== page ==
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  1. Life & Times
  2. The Millionaire Lifeguard: A Proven Financial Plan For Debt Free Living
  3. Life & Times | The Ronald Reagan Presidential Foundation & Institute
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One just is not enough. We have read every word of our work, but we have still missed things until Pitch Wars. Pitch Wars has brought out the best voice of our characters. Wish me luck, friends. This is no easy task. It is a toil. It is enlightening. It is draining. It is worth it. I won a jalapeno eating contest while pregnant by devouring 21 whole raw jalapenos.

The baby is now 22 years old and hates spicy food. Growing up with gear heads disguised as human brothers, I was forced into racing motorcycles and drag cars. I have a lifelong love of anything on two wheels and sometimes four. I am a secret kitchen ninja and have won large online recipe contests. The recipe for the grilled cheese sandwich is yummy and full of awesome delishousness that your doctor warns you about. Pitch Wars has made me bake more than I ever have.

For inspiration, I bake a cobbler or cookies or whatever. My husband is happy about that! I'm a sucker for all the Real Housewives shows. I don't care. I think they are hysterical! She met and fell in love with Jack Reagan in a tiny farm town on the Illinois prairie. They were married in Fulton, Illinois in Nelle taught Ronald Reagan the value of prayer, and how to have dreams and believe they could come true.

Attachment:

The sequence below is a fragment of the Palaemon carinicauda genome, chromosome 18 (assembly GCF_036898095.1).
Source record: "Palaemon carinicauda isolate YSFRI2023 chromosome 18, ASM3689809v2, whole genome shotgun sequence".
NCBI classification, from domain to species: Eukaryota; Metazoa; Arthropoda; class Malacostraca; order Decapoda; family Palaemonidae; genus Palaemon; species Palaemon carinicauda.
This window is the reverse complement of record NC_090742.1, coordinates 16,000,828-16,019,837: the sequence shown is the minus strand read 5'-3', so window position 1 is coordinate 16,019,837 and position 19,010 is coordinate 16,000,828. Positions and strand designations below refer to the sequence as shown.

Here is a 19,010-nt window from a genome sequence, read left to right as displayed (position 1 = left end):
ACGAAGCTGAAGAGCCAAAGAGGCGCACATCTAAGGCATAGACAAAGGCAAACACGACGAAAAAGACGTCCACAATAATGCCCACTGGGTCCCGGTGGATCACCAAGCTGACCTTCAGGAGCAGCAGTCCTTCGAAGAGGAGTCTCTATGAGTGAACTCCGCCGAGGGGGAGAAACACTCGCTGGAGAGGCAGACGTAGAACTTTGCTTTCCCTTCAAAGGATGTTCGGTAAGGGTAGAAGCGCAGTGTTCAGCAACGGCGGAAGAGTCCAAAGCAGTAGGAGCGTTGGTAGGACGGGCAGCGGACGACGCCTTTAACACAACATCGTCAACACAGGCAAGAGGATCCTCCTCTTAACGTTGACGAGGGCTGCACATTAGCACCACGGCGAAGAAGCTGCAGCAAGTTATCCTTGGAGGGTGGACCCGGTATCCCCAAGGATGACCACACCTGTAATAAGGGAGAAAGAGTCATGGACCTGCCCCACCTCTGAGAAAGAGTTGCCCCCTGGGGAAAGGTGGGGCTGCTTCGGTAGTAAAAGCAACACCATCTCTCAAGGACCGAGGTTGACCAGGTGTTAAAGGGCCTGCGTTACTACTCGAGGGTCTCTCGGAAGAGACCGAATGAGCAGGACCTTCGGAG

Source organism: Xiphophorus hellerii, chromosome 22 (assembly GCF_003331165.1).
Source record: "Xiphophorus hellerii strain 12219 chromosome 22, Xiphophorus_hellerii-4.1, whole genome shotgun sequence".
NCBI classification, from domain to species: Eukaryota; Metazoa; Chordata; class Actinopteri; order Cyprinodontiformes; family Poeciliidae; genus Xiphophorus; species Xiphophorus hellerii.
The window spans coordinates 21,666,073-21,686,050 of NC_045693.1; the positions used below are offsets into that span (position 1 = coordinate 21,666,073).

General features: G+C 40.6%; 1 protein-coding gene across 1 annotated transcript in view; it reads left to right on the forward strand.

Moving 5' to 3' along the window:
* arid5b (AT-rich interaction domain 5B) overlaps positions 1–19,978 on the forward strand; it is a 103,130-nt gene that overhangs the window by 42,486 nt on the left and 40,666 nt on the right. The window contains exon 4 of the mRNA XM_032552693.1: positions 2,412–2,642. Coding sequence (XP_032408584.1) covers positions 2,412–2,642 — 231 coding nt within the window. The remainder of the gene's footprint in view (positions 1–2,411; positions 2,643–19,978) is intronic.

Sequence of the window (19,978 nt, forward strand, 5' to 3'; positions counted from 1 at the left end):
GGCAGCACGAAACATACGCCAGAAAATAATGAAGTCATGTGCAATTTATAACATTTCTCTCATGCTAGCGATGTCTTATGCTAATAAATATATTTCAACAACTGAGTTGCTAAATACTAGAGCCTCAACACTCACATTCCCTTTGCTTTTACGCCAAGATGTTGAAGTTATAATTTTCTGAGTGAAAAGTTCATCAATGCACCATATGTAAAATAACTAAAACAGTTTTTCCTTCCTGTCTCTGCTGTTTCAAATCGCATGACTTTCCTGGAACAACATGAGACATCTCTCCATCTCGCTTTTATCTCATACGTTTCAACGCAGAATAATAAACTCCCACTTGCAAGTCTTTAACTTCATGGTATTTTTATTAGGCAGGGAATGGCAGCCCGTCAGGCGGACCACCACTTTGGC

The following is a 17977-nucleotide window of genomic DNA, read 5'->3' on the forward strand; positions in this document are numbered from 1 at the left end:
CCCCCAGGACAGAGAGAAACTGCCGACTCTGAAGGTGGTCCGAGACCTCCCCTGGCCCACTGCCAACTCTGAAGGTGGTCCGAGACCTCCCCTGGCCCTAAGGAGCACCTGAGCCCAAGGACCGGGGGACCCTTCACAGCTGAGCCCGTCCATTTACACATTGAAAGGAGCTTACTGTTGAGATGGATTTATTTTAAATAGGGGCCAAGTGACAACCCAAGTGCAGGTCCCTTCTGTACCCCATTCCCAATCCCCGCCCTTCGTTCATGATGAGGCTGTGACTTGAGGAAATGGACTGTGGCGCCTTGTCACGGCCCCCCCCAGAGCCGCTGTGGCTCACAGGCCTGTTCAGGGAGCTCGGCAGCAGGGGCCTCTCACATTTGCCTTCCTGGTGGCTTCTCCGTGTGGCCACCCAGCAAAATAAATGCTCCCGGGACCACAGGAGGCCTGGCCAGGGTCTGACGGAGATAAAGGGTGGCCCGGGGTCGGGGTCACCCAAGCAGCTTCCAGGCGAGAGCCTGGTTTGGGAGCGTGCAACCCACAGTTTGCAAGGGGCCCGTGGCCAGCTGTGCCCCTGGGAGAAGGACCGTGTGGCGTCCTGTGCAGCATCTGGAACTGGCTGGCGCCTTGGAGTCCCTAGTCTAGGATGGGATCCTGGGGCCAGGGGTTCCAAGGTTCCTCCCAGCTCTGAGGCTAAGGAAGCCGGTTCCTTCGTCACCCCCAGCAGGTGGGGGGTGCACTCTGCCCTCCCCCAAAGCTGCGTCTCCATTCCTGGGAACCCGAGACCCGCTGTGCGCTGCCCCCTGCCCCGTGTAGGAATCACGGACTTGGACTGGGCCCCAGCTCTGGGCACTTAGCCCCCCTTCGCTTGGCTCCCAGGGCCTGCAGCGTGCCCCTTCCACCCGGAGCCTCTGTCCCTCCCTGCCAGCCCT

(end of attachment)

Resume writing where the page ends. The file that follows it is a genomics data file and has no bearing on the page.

Life & Times

Nelle faithfully attended Sunday services at the Disciples of Christ Church throughout her life and was involved there in Bible readings and prayer meetings. Aside from her church work, she also acted in many plays. She had a drive within her not to make something of herself, but to help her sons make something of themselves. Nelle Reagan had several brothers and sisters who all lived in or near the mid-west.

They often visited each other and would assist each other in times of difficulty. Nelle saw the best in people and would help others in need — whether they were family, neighbors, or prisoners at the local jail. Neil was not happy with the arrival of his brother, Ronald, since he had wanted a sister. For several days after his birth, Neil would not go in to see his new little brother.

As they grew though, they got into typical boyhood trouble, sharing the experiences of brotherhood. They lived in the city near the University of Chicago and young Ronald witnessed urban life firsthand — the gaslit sidewalks, streets alive with people, carriages, trolleys, and the occasional automobile. He would watch the horse-drawn fire engines race by and determined that he would like to become a fireman.